NOT TOYS: If you have a drone, you need to operate it within the guidelines set down by the Civil Aviation Authority, which regulates the safety and security of the airspace.
NOT TOYS: If you have a drone, you need to operate it within the guidelines set down by the Civil Aviation Authority, which regulates the safety and security of the airspace.

Pertinent guidelines to consider before you buy a drone

By Arthi Gopi Time of article published Mar 3, 2018

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Durban - Wanting to receive a drone as your next birthday present? Don’t be fooled. Even if you easily pick one up in the toy aisle, they are not child’s play. 

Licensed operators report hearing of several cases in which drones were being used in public spaces, such as along the busy Durban beachfront.

Any person who purchases a drone, even if it’s a toy, needs to follow the guidelines set down by the Civil Aviation Authority, the body in charge of regulating the safety and security of the airspace.

The rules state that:
• You are not allowed to operate a drone 50m or closer from any person or groups of people, such as a sports field, sporting activities, schools or social events.

• You are not allowed to operate the drone near any property without express permission from the property owner, and you are not allowed, either through act or omission, to endanger the safety of another aircraft. 

• You cannot operate a drone near manned aircraft, 10km or closer to an aerodrome (airport, helipad or airfield), if it weighs more than 7kg, or in a restricted or prohibited airspace.

• You cannot operate the device higher than 122m from the ground, unless approved by the director of Civil Aviation of the SA Civil Aviation Authority.

• The drone must be in your visual line of sight at all times, and can only be operated in good weather.

• No licence to operate a drone is required if it is for personal use. However, a certificate is required for a company to use a drone for business purposes, and a person operating a drone also needs a licence.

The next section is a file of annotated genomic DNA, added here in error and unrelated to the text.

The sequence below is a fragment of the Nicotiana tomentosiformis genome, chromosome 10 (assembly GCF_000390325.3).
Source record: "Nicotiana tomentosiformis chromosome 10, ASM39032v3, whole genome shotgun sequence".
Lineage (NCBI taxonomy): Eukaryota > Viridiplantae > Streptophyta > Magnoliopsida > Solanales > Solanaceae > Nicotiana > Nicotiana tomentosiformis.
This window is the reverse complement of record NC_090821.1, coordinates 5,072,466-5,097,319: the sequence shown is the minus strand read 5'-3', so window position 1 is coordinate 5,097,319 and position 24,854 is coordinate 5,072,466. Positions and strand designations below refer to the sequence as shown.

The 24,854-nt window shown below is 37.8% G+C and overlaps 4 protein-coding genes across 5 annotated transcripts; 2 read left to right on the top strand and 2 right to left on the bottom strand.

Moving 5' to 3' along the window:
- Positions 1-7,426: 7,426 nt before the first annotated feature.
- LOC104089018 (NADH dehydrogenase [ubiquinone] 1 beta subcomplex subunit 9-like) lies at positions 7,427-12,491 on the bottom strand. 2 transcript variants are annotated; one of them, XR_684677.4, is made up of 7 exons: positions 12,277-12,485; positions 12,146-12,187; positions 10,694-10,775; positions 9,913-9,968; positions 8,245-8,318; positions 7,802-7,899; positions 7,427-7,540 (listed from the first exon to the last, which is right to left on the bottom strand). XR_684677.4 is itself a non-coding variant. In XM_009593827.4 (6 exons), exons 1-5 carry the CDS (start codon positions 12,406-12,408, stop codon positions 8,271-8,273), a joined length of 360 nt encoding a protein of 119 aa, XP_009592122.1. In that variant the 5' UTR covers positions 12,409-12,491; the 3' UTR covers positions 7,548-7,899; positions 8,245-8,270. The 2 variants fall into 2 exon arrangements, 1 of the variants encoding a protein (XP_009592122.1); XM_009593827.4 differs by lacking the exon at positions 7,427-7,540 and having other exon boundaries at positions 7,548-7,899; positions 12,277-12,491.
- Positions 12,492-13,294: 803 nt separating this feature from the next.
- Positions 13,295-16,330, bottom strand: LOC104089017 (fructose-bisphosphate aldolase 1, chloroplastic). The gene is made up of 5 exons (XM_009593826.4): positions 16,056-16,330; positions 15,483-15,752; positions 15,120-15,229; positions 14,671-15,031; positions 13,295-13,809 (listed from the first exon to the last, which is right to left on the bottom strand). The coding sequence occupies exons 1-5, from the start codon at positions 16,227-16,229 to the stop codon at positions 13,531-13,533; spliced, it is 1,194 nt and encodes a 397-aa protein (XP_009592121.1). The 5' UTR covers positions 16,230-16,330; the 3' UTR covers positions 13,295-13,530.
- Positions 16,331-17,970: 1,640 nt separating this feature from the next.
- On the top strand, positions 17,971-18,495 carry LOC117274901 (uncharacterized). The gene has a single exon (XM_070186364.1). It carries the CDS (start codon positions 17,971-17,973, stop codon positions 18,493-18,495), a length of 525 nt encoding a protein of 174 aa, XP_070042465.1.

But drone operators said they were aware of drones being sold without any information being given to customers.

Lucy Erasmus, chief flight instructor at BAC Helicopters, said she had been at a well-known retailer where a sales assistant was informing a customer about the advantages of a drone. 

“I asked the assistant why they did not inform the customer about the licence should the customer wish to use it for business purposes, and was told that they were instructed by the manager to not do so, as it deterred the customer from making the purchase.  This is a major problem,” she said.

Possibly the message to use drones wisely hasn't filtered to the general public. Jacques van Jaarsveld, who sells and repairs drones, said the majority of repairs for drones came from those who operated drones as a hobby.

“About 90% to 95% of my repairs are from drones that have crashed, usually operated by a child under 18 years old. 

"This is a danger as the drone could land on someone’s face and they could get lacerations to the face from the blades of the drone," said Van Jaarsveld.

"The professional drone users generally take care of their equipment,” he said.

As part of his mission to educate and inform the public, Van Jaarsveld said he offered free training on drones, along with information about the do's and don’ts of operating a drone.

“We educate the customer on the product and advise them on common problems encountered when flying a drone, and solutions that can be applied, and this could limit the event of a crash,” he said.

Van Jaarsveld added that the flying of drones at the beach was a big problem.

“On any given morning, there are four or five drones being flown around the beach.  This is a public area and drones should not be here,” he insisted.


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